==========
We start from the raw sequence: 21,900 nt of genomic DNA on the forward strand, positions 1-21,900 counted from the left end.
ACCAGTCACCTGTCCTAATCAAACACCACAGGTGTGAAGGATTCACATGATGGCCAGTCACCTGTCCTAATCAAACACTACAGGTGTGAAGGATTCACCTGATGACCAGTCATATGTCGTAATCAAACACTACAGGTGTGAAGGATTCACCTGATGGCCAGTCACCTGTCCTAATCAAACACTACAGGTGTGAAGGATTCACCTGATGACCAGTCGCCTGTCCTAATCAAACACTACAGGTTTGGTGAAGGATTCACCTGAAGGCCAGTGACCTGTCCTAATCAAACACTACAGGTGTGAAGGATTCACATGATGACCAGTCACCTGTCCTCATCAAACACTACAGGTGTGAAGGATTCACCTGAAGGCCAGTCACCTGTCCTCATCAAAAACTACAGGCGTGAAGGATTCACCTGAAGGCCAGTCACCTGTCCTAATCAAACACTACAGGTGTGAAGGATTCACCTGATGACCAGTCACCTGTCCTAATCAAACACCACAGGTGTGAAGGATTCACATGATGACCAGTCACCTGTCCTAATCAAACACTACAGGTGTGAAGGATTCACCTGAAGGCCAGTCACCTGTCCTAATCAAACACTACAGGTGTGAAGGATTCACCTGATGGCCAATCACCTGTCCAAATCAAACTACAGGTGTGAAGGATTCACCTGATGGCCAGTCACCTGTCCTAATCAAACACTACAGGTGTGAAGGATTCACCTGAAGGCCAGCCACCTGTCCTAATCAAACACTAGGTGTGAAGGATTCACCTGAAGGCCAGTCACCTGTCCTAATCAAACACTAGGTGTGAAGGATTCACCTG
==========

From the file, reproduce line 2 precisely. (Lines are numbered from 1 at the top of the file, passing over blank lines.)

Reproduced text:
ACCAGTCACCTGTCCTAATCAAACACCACAGGTGTGAAGGATTCACATGATGGCCAGTCACCTGTCCTAATCAAACACTACAGGTGTGAAGGATTCACCTGATGACCAGTCATATGTCGTAATCAAACACTACAGGTGTGAAGGATTCACCTGATGGCCAGTCACCTGTCCTAATCAAACACTACAGGTGTGAAGGATTCACCTGATGACCAGTCGCCTGTCCTAATCAAACACTACAGGTTTGGTGAAGGATTCACCTGAAGGCCAGTGACCTGTCCTAATCAAACACTACAGGTGTGAAGGATTCACATGATGACCAGTCACCTGTCCTCATCAAACACTACAGGTGTGAAGGATTCACCTGAAGGCCAGTCACCTGTCCTCATCAAAAACTACAGGCGTGAAGGATTCACCTGAAGGCCAGTCACCTGTCCTAATCAAACACTACAGGTGTGAAGGATTCACCTGATGACCAGTCACCTGTCCTAATCAAACACCACAGGTGTGAAGGATTCACATGATGACCAGTCACCTGTCCTAATCAAACACTACAGGTGTGAAGGATTCACCTGAAGGCCAGTCACCTGTCCTAATCAAACACTACAGGTGTGAAGGATTCACCTGATGGCCAATCACCTGTCCAAATCAAACTACAGGTGTGAAGGATTCACCTGATGGCCAGTCACCTGTCCTAATCAAACACTACAGGTGTGAAGGATTCACCTGAAGGCCAGCCACCTGTCCTAATCAAACACTAGGTGTGAAGGATTCACCTGAAGGCCAGTCACCTGTCCTAATCAAACACTAGGTGTGAAGGATTCACCTG